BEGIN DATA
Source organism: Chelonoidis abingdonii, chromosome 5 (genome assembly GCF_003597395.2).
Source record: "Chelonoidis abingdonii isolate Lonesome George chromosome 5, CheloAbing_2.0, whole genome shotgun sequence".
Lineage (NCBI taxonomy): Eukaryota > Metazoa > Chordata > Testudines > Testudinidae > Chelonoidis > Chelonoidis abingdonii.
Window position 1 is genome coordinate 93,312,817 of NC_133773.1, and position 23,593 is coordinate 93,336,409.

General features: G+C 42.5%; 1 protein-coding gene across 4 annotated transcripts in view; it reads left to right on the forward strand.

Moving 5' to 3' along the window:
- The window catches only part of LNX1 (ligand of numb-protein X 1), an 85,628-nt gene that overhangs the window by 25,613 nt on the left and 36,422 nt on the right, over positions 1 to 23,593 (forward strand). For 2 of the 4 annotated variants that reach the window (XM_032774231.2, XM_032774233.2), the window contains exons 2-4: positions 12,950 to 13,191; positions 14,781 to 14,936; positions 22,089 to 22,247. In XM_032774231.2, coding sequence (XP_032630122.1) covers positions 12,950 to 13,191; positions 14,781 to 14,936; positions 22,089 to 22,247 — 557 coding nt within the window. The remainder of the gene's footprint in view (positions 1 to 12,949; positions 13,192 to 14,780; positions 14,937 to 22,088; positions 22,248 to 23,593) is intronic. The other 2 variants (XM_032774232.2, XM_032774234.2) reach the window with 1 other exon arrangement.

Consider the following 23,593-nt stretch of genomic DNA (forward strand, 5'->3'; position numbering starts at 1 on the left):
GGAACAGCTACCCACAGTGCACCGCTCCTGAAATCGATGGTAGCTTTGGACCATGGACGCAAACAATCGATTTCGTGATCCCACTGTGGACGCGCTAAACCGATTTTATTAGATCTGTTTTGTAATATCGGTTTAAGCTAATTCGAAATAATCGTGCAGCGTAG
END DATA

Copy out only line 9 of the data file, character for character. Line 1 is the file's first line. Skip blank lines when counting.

GGAACAGCTACCCACAGTGCACCGCTCCTGAAATCGATGGTAGCTTTGGACCATGGACGCAAACAATCGATTTCGTGATCCCACTGTGGACGCGCTAAACCGATTTTATTAGATCTGTTTTGTAATATCGGTTTAAGCTAATTCGAAATAATCGTGCAGCGTAG